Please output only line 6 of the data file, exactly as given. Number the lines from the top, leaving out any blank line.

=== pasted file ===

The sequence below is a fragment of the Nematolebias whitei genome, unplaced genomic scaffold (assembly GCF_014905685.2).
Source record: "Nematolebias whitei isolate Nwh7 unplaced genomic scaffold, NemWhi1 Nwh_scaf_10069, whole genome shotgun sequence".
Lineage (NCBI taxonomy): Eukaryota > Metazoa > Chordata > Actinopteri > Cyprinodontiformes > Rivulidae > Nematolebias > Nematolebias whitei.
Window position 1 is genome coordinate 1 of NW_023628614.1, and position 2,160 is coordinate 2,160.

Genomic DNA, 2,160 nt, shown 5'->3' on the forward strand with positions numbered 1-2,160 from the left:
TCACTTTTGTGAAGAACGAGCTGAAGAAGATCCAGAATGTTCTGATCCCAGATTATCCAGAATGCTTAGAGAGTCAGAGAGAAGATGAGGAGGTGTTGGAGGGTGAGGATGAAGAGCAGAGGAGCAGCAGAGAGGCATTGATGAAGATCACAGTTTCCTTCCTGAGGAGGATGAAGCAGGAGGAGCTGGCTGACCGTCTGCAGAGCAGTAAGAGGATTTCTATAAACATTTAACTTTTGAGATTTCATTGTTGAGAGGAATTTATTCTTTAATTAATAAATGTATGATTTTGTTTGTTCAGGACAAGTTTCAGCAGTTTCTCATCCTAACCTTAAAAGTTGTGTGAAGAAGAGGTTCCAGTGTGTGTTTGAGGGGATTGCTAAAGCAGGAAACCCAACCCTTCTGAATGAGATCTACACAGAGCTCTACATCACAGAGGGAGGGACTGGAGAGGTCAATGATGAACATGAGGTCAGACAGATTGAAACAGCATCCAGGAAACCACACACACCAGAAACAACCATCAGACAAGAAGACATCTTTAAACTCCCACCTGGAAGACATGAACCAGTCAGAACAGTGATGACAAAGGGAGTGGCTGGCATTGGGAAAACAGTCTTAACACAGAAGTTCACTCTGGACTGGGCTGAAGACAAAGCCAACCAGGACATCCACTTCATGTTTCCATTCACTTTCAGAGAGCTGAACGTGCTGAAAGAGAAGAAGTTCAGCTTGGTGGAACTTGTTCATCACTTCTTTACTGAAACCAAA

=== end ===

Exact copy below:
TCACTTTTGTGAAGAACGAGCTGAAGAAGATCCAGAATGTTCTGATCCCAGATTATCCAGAATGCTTAGAGAGTCAGAGAGAAGATGAGGAGGTGTTGGAGGGTGAGGATGAAGAGCAGAGGAGCAGCAGAGAGGCATTGATGAAGATCACAGTTTCCTTCCTGAGGAGGATGAAGCAGGAGGAGCTGGCTGACCGTCTGCAGAGCAGTAAGAGGATTTCTATAAACATTTAACTTTTGAGATTTCATTGTTGAGAGGAATTTATTCTTTAATTAATAAATGTATGATTTTGTTTGTTCAGGACAAGTTTCAGCAGTTTCTCATCCTAACCTTAAAAGTTGTGTGAAGAAGAGGTTCCAGTGTGTGTTTGAGGGGATTGCTAAAGCAGGAAACCCAACCCTTCTGAATGAGATCTACACAGAGCTCTACATCACAGAGGGAGGGACTGGAGAGGTCAATGATGAACATGAGGTCAGACAGATTGAAACAGCATCCAGGAAACCACACACACCAGAAACAACCATCAGACAAGAAGACATCTTTAAACTCCCACCTGGAAGACATGAACCAGTCAGAACAGTGATGACAAAGGGAGTGGCTGGCATTGGGAAAACAGTCTTAACACAGAAGTTCACTCTGGACTGGGCTGAAGACAAAGCCAACCAGGACATCCACTTCATGTTTCCATTCACTTTCAGAGAGCTGAACGTGCTGAAAGAGAAGAAGTTCAGCTTGGTGGAACTTGTTCATCACTTCTTTACTGAAACCAAA